T levels: Allow virtual work placement, say FE leaders

FE leaders say that they are struggling to secure digital placements for students owing to restrictions around virtual placements
15th October 2020, 4:57pm


T levels: Allow virtual work placement, say FE leaders

Coronavirus: The Challenge Of Finding Work Experience For T Levels

T-level providers have raised concerns over the viability of securing students work placements this year. 

College leaders have told Tes they need flexibilities from the Department for Education to allow placements to take place virtually. Currently, virtual placements do not count towards the required 350 hours undertaken in a T level.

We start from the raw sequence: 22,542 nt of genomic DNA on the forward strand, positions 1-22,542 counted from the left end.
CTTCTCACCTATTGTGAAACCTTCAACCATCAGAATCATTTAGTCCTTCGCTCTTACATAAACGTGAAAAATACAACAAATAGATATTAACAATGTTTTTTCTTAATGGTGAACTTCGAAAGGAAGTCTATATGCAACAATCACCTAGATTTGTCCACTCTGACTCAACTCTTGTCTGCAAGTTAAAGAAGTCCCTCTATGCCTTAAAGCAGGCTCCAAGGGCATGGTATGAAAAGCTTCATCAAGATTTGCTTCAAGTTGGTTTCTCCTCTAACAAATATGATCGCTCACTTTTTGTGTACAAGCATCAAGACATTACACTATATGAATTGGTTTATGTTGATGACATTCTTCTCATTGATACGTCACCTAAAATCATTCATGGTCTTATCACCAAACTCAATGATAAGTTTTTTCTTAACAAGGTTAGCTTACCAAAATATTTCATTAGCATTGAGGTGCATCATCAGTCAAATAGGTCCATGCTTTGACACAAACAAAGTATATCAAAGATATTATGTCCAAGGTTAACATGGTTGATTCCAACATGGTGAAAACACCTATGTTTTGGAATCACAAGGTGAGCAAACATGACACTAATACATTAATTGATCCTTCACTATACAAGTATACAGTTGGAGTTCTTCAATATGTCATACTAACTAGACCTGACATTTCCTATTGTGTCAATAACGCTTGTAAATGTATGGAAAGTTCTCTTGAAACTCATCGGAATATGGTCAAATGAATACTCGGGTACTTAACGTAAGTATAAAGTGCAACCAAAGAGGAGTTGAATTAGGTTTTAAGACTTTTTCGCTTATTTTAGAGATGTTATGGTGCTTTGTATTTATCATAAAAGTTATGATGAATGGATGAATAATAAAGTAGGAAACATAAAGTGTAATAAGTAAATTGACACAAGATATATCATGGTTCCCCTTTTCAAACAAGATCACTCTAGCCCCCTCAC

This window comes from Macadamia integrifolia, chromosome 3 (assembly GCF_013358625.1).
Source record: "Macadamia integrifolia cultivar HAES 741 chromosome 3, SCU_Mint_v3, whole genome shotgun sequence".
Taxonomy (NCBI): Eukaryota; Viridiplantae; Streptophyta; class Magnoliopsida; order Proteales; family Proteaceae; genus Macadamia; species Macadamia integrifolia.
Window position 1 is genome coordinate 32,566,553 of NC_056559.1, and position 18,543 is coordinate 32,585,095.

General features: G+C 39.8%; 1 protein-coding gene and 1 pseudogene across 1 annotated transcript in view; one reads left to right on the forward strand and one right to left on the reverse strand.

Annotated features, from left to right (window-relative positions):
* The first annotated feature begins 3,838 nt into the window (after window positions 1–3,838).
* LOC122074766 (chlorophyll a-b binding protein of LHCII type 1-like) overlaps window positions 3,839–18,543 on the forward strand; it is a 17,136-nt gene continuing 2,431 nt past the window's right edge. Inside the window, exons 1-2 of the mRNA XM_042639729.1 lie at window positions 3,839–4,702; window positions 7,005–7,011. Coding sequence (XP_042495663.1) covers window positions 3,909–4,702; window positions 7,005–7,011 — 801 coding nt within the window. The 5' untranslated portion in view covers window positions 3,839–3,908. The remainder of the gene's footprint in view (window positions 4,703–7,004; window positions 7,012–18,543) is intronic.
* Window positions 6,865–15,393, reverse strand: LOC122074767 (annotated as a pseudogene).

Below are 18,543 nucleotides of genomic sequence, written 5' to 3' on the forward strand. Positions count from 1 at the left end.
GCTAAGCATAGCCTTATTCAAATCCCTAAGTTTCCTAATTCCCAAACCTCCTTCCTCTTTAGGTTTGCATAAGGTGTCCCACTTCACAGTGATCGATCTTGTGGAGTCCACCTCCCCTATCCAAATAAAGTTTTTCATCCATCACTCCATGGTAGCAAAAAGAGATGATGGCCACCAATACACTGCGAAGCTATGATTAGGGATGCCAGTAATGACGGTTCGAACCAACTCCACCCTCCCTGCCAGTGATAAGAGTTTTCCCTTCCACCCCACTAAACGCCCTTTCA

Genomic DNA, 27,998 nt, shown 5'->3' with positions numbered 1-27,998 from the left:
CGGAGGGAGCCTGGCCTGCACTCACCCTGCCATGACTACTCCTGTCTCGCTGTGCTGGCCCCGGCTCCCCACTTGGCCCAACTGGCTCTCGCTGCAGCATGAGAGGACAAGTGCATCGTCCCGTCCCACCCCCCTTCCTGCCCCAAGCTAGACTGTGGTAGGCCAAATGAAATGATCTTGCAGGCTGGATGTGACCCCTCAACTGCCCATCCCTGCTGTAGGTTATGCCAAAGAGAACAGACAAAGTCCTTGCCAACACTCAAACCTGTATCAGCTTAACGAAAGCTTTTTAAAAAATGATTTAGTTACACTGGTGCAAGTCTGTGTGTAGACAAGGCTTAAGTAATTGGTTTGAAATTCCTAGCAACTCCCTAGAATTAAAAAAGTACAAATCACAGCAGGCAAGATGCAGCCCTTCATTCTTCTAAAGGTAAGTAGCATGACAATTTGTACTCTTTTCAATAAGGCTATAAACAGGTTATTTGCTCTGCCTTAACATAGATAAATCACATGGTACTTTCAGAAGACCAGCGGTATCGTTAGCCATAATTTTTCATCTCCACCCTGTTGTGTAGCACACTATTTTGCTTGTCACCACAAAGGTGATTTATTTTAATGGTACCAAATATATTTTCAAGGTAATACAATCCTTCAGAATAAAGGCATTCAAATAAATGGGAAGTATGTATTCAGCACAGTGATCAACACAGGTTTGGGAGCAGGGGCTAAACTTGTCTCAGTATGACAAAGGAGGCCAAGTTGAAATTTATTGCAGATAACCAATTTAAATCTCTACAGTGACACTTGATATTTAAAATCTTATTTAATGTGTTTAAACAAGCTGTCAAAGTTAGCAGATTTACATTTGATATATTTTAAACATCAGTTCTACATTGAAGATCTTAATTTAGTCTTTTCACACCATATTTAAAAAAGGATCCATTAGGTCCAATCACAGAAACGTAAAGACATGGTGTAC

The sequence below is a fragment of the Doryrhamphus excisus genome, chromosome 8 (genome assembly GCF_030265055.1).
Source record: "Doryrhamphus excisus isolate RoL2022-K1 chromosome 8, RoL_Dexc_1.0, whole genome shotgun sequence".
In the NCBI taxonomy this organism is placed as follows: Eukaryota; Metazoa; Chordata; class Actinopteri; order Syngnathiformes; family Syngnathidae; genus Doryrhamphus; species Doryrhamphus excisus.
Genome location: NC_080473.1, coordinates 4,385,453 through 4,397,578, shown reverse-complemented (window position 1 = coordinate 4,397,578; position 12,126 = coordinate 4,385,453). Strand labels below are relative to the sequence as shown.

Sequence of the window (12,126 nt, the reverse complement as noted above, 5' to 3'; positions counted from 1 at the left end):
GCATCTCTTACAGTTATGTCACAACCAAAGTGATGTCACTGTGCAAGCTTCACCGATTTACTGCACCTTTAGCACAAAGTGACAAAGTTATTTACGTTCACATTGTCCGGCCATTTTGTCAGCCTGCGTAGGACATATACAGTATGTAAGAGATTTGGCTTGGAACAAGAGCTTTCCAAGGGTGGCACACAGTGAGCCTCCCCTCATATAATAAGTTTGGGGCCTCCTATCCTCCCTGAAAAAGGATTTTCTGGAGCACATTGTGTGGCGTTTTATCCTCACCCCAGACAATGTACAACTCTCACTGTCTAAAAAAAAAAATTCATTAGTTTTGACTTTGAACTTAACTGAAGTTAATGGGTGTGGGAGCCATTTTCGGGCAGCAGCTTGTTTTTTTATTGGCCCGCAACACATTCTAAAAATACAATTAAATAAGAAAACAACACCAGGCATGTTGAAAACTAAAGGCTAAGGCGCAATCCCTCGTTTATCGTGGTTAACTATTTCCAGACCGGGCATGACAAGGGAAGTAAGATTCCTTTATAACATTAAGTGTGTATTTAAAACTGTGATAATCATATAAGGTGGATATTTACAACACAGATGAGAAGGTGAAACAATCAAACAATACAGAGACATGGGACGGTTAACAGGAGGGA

One vice principal, who asked to remain anonymous, told Tes that many of the digital businesses he was speaking to to secure placements simply could not take students because their offices were closed. 

He said: "Many digital-specific and other workplaces have staff working from home. We are precluded under the current rules from our students taking part in placements where they work from home, even if they are working in a team of digital professionals who are working remotely. That is problematic. 

"Many of the digital businesses we work with were already working flexibly prior to Covid, so it was already slightly challenging in respect to that. And actually, if we're preparing our students for the industry in which they should enter, helping them to develop those skills of remote working is essential."

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He added that the college was struggling with childcare and education placements. He said that with childcare and education placements, because many students had part-time jobs in healthcare settings, employers were worried about the risk of transmission of Covid-19 and so were not taking on students.